J.C. Hopkins | It's a Sad and Beautiful World

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It's a Sad and Beautiful World

by J.C. Hopkins

It's a Sad and Beautiful World features songs written by J.C. Hopkins, who has written for the likes of Willie Nelson and Norah Jones to name a few. Recorded on top of a mountain above Woodstock features rock legends Levon Helm and Garth Hudson.
Genre: Folk: Folk-Jazz
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  Song Share Time Download
1. Upside Down
2:59 $0.99
2. It's a Sad and Beautiful World
4:46 $0.99
3. Big Sister
3:38 $0.99
4. Saturday
3:54 $0.99
5. Us Versus Them
4:35 $0.99
6. Just That Way
2:57 $0.99
7. It's Good to Be Alive
4:03 $0.99
8. Walking Cane
4:22 $0.99
Downloads are available as MP3-320 files.


Album Notes
I had Teddy Thompson, Catherine Popper and Garth Hudson lined up to record the songs I had written in the aftermath of the events of September 2001. “All we need is a drummer,” I said to Catherine. “How about Levon?” She replied, seriously. Well, what’s the worst that could happen? He could say no. He had a gig coming up at the Bottom Line. I’d go and I’d ask. The sessions were over a month away. Plenty of time. Backstage after his sets at the Bottom Line, mostly rock and roll numbers, he wasn’t singing at that point. It hadn’t been too long since he had chemo for throat cancer. He told me that it sounded like fun and for me to call him tomorrow. So, I called him the next day and he said the same thing, sounded like fun and for me to call him tomorrow. Well, I did this everyday for three weeks until I found myself at beautiful Allaire Studios, which existed in Henry Wallace’s old mansion on top of a mountain above Woodstock. “What are we going to do without a drummer?” Catherine asked. I called Levon’s, “Is Levon there?” his wife Sandra told me that he wasn’t. “Ah, okay,” I said trying not to sound as crestfallen as I felt. “I think he is on the way to the studio.”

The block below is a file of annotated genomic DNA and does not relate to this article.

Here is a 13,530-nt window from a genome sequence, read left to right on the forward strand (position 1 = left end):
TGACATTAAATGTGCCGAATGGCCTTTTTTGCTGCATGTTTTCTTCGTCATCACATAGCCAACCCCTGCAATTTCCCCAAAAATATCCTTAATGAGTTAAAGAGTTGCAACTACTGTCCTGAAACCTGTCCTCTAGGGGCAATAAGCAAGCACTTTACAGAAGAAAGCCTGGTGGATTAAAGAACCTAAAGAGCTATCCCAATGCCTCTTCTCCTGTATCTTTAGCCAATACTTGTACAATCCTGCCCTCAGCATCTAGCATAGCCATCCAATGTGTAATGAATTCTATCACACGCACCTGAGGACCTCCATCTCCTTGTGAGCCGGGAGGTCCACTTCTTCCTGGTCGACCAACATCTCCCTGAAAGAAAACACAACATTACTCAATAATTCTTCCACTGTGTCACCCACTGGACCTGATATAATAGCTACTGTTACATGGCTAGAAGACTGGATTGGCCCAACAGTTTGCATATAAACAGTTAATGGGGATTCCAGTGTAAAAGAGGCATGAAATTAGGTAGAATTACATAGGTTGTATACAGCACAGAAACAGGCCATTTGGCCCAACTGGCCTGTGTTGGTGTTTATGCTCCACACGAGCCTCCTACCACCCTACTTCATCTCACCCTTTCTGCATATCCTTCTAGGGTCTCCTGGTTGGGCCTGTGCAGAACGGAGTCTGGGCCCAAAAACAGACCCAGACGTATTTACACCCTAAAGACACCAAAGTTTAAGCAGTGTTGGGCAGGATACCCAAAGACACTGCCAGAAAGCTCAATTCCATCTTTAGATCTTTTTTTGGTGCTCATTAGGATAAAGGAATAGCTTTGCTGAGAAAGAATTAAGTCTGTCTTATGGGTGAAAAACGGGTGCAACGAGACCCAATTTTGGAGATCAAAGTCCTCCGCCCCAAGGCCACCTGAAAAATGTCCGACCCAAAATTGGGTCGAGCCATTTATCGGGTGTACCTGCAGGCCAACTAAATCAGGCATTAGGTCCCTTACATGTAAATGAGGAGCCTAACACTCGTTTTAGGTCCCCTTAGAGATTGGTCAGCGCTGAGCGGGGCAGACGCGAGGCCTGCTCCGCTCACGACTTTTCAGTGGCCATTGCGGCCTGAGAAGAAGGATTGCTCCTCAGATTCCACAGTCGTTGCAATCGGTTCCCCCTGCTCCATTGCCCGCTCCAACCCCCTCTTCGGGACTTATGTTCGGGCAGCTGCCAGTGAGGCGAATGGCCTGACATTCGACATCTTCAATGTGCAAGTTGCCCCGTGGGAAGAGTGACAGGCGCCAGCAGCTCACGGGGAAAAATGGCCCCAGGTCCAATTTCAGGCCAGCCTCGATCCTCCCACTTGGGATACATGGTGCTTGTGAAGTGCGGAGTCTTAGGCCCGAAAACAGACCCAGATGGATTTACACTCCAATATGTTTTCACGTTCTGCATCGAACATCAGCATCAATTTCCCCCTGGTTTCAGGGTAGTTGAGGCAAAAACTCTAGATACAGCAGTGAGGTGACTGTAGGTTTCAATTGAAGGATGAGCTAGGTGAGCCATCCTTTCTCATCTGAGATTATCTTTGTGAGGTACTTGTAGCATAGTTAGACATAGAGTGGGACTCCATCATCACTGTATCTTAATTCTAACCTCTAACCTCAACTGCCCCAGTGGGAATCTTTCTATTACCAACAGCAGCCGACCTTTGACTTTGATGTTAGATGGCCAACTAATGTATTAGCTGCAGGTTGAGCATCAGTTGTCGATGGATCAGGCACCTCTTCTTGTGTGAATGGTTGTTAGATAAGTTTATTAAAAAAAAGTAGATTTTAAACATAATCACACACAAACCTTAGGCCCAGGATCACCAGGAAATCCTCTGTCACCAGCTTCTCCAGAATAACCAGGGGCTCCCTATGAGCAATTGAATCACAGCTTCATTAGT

Catherine locked herself in the bathroom when Levon arrived. “I am too nervous to play!” She disclaimed. I gently coaxed her out. Levon was so sweet that he immediately put us all at ease. He looked like a kid in a candy store as we put him in the drum room that overlooked a forest. Levon played beautifully and vigorously. We had never experienced a pocket like that before. Garth Hudson turned up at around midnight that same day. Martha had given me his number but told me Garth’s midnight is our noon and to not call too early. And he came every midnight that whole week, adding melodicas and mellotrons and other things with keys. In New York we laid down more tracks with Sonny Rollins’ drummer Victor Lewis and other stellar jazz musicians.

My career took a turn as I started producing more projects and focusing on my jazz group the J.C. Hopkins Biggish Band. So, the tracks remained in the vault until this spring. I bumped into Matthew Cullen who engineered the project. He enthusiastically agreed to master the songs and so there was no sense to keep them locked away any longer. I like the way they sound. They sound like New York City and they sound like Woodstock. The songs are earnest and the musicians play with conviction. It was a sad time for this country, similar in many ways to this moment. But it was beautiful, making music with talented friends. I am glad it was captured and now released.



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